The Long Earth by Terry Pratchett and Stephen Baxter
My rating: 3 of 5 stars
When I was younger, I used to read settings for role-playing campaigns that I knew I'd never have time to use. I always sort of wondered why I was doing that. Reading The Long Earth helped me understand -- some writers are far better at setting than they are at other elements -- say dialogue or characterization.
The basic idea of the "Long Earth" is fascinating -- an array of alternate Earths, each an easy "step" away once someone discovers the method. The Earths are mostly uninhabited, which raises a series of interesting economic and political questions. The possibilities are explored in interesting ways. The setting is enough to earn the book its three stars.
Beyond that, I have a lot of problems with the book. The main two characters in the book (one of them an AI) speak to each other in ways that sound like a 14-year-old nerd's idea of witty banter. E.g., "Although these worlds are full of elephant types. A plethora of pachyderms." There's a third character who arrives later in the book who I like better, which gives me hope for the sequel.
I would also like to coin the term "Stark Industries Syndrome" for any sci-fi book where the narrative relies on a corporation run by an eccentric billionaire who seems more interested in science and technology than on making money. (To be clear, I have no problem with Stark Industries itself, thus illustrating a difference in what I think is proper in a comic book versus a novel.) That leads to lines like, "Now when you are dealing with the Black Corporation, funds are essentially without limit." Really? I don't think that's true for Apple, Google, or Exxon -- how much bigger of a corporation is this entity supposed to be. Or, "The ultimate "black box", you might say, is in the belly of the ship, armoured in an alloy that I confidently believe makes adamantium look like putty..." Nothing about this alternative-Earth scenario makes me believe any such thing should be remotely possible, especially developed in secret for a company which doesn't immediately try to monetize the invention.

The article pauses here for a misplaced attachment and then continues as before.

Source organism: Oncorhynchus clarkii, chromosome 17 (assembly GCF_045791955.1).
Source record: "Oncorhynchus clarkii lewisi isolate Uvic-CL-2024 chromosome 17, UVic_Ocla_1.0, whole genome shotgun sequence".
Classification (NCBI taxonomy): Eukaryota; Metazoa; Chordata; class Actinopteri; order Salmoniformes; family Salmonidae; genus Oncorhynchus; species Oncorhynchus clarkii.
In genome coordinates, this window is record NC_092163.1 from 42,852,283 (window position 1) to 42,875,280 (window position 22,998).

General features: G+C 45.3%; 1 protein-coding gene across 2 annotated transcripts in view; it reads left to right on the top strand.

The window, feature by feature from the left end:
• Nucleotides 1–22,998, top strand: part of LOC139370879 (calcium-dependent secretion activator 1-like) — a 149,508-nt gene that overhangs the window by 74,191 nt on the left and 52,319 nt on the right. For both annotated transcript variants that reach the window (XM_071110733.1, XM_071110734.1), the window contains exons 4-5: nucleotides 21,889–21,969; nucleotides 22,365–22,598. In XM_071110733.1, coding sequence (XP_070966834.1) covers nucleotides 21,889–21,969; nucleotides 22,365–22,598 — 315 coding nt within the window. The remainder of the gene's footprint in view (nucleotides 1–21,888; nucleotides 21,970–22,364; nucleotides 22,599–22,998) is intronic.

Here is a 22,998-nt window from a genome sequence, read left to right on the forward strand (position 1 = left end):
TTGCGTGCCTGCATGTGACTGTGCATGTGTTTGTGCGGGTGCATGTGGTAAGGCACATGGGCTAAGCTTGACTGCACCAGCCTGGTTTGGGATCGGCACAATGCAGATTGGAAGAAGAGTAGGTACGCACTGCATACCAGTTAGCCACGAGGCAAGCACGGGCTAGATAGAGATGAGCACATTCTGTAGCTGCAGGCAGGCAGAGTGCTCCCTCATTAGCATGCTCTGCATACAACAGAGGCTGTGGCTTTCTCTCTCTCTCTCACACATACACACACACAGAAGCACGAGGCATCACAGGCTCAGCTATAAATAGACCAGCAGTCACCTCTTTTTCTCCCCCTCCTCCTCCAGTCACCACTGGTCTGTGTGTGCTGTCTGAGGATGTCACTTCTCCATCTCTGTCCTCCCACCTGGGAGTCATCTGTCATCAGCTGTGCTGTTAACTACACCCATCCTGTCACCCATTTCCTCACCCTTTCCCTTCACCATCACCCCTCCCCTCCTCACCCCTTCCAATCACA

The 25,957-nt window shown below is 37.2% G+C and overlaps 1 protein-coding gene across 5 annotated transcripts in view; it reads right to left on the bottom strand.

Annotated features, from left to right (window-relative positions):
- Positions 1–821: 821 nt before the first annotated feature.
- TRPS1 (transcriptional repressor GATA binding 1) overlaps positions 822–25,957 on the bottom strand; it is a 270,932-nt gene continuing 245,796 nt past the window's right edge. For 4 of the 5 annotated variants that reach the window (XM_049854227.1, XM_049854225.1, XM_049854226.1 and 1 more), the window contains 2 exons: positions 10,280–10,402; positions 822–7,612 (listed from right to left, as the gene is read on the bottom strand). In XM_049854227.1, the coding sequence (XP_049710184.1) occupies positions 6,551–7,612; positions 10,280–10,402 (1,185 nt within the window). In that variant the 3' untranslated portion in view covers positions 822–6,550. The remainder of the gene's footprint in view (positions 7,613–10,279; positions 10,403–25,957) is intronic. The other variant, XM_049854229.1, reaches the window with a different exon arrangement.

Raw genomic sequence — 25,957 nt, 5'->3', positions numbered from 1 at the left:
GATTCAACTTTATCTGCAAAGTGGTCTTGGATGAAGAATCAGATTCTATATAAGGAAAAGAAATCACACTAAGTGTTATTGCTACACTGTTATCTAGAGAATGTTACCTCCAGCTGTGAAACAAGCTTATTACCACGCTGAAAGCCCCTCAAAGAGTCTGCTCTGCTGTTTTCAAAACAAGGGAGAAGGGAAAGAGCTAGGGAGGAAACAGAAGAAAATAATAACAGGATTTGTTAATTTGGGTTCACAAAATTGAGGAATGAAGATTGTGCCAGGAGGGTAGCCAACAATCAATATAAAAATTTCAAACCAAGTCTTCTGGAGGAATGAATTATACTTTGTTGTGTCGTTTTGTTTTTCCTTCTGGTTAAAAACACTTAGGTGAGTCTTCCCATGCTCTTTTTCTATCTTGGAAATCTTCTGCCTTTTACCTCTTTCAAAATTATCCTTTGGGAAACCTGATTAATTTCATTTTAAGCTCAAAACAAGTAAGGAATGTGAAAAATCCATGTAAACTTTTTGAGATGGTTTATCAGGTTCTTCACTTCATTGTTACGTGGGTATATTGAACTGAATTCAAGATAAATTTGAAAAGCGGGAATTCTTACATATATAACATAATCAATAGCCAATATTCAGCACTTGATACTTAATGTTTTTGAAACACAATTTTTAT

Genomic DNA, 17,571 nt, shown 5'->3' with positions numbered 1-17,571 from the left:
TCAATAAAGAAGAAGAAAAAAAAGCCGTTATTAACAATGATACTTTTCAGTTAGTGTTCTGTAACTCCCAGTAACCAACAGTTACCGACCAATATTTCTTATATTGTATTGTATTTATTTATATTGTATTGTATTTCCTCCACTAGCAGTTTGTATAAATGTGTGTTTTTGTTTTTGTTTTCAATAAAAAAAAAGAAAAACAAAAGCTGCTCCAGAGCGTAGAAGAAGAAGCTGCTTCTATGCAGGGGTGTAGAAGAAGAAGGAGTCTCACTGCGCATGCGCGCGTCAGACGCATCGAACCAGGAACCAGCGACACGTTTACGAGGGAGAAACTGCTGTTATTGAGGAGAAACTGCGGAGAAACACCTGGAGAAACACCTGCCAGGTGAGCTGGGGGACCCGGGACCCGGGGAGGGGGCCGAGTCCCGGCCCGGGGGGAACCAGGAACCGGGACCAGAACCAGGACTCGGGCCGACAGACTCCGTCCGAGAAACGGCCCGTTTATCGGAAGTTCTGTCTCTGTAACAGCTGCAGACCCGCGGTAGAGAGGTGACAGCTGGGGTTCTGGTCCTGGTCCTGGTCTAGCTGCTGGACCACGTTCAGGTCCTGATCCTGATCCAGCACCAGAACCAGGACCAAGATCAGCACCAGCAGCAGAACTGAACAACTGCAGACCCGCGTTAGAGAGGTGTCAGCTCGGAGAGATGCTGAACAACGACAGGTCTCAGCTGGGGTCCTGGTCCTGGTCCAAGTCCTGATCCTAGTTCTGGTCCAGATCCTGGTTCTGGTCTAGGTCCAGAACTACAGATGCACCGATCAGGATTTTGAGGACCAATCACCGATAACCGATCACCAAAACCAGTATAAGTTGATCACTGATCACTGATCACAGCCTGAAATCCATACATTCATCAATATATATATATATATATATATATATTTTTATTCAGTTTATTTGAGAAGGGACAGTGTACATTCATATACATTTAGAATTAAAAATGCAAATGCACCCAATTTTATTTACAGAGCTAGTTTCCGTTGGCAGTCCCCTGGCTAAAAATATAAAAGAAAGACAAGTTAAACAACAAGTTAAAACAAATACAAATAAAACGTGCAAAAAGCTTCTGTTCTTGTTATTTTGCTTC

I was initially hoping for something like what I hoped Charles Stross' The Family Trade was going to be before things went off the rails in later sequels. I'm not going to get that, but I'm probably going to read the sequel and hope the setting keeps me from banging my head against my Kindle when I read some of the dialogue.
I had initially checked this out because it was on somebody's list of "maybe nominate these novels for the Hugo." I was still reading it when the nomination deadline came around, but did not rush to finish it because I knew I wasn't putting it on my ballot. I hope it doesn't get nominated, but then again I know Pratchett has a lot of fans.